COI Funded Project: Modeling radium fate and transport in a subterranean estuary


Funded Project 2010:
Radium isotopes have been used extensively in the past 10-15 years as tracers of submarine
groundwater discharge from coastal aquifers. A basic assumption in using these tracers is that
radium behavior in the subsurface is relatively straightforward and easily predictable. Recent
work has shown that radium behavior in the subsurface is highly sensitive to groundwater
salinity however. In fresh water radium is highly sorbed onto aquifer solids and is relatively
immobile. Conversely, radium is more highly dissolved in saline water and therefore more
mobile in saline groundwater. Interestingly, simple mixing calculations between a low radium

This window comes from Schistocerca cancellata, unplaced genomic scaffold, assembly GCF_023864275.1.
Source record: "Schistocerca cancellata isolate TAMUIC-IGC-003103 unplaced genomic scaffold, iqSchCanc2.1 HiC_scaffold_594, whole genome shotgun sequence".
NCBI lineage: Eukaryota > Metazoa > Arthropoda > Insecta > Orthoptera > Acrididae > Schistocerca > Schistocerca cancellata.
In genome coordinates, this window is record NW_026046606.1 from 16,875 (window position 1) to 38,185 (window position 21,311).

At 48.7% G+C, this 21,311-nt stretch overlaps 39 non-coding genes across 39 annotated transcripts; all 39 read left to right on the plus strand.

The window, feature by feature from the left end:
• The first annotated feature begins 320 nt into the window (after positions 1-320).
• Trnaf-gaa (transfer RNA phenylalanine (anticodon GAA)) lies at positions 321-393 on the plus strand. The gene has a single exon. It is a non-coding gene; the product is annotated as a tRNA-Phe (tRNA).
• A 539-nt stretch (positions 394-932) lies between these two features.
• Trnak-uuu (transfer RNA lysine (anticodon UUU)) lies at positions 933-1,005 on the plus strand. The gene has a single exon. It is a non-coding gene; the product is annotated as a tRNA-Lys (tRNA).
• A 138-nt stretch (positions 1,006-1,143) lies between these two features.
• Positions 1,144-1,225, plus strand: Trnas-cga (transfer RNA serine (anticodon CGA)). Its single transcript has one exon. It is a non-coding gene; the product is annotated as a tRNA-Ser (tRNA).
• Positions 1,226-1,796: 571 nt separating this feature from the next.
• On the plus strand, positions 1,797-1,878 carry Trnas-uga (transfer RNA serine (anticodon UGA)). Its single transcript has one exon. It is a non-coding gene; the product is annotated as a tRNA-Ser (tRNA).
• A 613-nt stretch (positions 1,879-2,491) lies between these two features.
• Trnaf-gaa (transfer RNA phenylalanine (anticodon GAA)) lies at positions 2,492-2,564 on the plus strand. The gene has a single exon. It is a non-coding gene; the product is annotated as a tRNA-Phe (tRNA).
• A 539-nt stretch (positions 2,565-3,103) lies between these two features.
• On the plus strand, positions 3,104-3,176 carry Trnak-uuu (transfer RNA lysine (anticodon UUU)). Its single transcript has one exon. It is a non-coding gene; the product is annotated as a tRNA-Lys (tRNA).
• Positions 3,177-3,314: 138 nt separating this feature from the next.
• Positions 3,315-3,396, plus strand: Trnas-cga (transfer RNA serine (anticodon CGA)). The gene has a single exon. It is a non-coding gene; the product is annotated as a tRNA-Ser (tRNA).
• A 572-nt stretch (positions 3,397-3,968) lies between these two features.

low salinity groundwater and low radium high salinity seawater suggest that sorbed radium is a
maximum at intermediate salinities. This unexpected result suggests that numerical modeling
will be extremely useful in unraveling complex radium dynamics in coastal aquifers, particularly
on seasonal time scales, when the salinity in the groundwater changes in response to changes in
inland recharge. This project represents a first attempt at transient spatial modeling of radium
fate and transport in a coastal aquifer and will be a significant step forward in unraveling the
complexities of radium behavior. Results from this work will help us understand observed
radium distributions within and flux from coastal aquifers and will help reduce the large
uncertainties in radium-based estimates of submarine groundwater discharge rates. This project
also represents a first step toward more complex geochemical modeling of coastal aquifer